News Releases

Army Corps Continues Progress on Rahway River Basin Flood Risk Management Feasibility Study

Published April 9, 2014

Public Information Sessions to be scheduled to detail several alternatives to be considered for further evaluation

NEW YORK – The U.S. Army Corps of Engineers and the New Jersey Department of Environmental Protection are currently evaluating several flood risk management alternatives for the Rahway River Basin, with the preliminary findings to be shared with area residents at two public information sessions to be scheduled in late May or early June 2014.

Included in the discussion will be preliminary economic analyses that have been completed by the Army Corps regarding flood risk management alternatives that are being reviewed as part of a long-term look at the river basin and potential steps that could be taken to alleviate flood impacts. 

No single alternative has been selected for construction at this point and the study is ongoing.

“The U.S. Army Corps of Engineers, in close partnership with our local sponsors the New Jersey Department of Environmental Protection, is committed to continuing to evaluate flood risk management alternatives for the Rahway River Basin as we work toward implementing a flood risk management project that will help reduce risks to communities in the basin that have experienced significant flooding over the years,” said Army Corps’ New York District Commander Col. Paul Owen.

"New Jersey will continue to work closely with the Army Corps as it moves forward in reviewing various aspects of each of these alternatives and works with local communities to determine a best flood risk management option," said NJ DEP Commissioner Bob Martin.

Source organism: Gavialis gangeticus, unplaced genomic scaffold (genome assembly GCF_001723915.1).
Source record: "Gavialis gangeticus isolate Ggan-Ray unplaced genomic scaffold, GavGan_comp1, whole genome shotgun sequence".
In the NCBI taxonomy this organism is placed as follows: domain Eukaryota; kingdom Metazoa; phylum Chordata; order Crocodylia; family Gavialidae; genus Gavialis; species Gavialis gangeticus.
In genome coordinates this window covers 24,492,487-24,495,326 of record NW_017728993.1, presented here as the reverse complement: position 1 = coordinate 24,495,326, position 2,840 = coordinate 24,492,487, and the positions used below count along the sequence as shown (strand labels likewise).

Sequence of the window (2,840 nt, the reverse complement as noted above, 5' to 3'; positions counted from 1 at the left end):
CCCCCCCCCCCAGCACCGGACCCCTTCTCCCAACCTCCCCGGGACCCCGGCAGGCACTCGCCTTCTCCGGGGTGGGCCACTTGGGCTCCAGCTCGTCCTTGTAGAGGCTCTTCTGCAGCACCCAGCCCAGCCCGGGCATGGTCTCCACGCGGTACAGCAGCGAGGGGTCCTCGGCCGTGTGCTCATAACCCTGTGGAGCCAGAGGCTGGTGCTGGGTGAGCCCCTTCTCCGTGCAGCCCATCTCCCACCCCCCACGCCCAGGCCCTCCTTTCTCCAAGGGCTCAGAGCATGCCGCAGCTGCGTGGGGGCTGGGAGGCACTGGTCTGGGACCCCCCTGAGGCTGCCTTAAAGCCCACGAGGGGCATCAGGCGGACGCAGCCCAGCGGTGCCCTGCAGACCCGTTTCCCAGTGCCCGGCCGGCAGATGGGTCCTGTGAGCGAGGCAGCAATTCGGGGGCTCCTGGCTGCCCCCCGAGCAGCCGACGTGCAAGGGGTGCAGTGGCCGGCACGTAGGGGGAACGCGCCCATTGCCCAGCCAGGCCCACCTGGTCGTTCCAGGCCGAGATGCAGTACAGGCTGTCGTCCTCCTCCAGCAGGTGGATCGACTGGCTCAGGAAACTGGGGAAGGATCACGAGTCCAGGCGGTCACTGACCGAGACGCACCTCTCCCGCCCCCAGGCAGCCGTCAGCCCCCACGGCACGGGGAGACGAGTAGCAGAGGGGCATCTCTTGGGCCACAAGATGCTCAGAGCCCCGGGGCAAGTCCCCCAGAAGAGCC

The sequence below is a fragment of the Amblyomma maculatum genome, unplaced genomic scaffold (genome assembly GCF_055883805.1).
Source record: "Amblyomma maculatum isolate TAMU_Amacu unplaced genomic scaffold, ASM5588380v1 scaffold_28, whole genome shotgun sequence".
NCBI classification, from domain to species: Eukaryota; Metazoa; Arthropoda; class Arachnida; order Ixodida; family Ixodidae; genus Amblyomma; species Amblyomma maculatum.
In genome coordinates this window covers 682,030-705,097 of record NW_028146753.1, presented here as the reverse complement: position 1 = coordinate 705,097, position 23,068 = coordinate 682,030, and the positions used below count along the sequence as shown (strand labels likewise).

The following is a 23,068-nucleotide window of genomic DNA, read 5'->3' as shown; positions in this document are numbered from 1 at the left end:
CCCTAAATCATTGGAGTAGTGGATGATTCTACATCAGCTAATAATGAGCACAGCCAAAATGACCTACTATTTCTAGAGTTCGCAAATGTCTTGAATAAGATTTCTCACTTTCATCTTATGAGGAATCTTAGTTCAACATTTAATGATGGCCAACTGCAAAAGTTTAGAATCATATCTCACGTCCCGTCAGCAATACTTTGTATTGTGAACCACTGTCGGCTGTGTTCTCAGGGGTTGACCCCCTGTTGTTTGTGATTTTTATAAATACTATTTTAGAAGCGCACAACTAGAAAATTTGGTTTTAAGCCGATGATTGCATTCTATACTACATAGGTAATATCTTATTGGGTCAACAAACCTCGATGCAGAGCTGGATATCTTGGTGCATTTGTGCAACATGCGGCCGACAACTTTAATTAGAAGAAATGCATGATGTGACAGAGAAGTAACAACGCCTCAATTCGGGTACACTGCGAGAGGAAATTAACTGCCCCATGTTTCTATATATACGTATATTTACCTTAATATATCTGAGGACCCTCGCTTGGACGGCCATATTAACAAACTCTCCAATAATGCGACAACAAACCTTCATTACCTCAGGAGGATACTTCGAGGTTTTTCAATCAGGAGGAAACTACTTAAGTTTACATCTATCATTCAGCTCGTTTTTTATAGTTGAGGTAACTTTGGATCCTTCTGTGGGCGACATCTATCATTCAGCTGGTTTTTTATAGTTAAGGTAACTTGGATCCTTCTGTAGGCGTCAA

Narrowing the alternatives will be partly based on the comparisons of benefits and costs between different plans that were developed by the Army Corps.

The Benefit-to-Cost ratios are based on estimated benefits, including damages prevented during modeled storm events, and estimated costs, including cost of initial construction and long-term operations and maintenance. This ratio is critical to determining whether a project would be economically justified and be implementable. At this stage, an alternative must have a benefit-to-cost ratio of approximately 1.0 or higher in order to meet economic requirements to be considered a feasible alternative.

Elected officials and stakeholders from flood-impacted communities were briefed on the initial findings at a private meeting on March 31 at the Army Corps’ New York Region headquarters. Two subsequent public information sessions will be scheduled for late spring in Rahway River Basin towns.   

The entire briefing, including more information about the ongoing study in general, detailed descriptions of the alternatives evaluated and preliminary Benefit-to-Cost ratios for each alternative is available for download as a PDF online at

Any alternative considered for further study must undergo further analysis before a Tentatively Selected Plan can be chosen. Alternatives selected for further analysis will be evaluated to formally assess potential environmental and cultural impacts through further field investigations and following the National Environmental Policy Act (NEPA) processes, as well optimization to further refine the particulars of each flood risk management element. Completion of the study is also dependent upon future federal funding.


Public Affairs Office, U.S. Army Corps of Engineers
Public Affairs Office, New Jersey Department of Environmental Protection

Release no. 14-006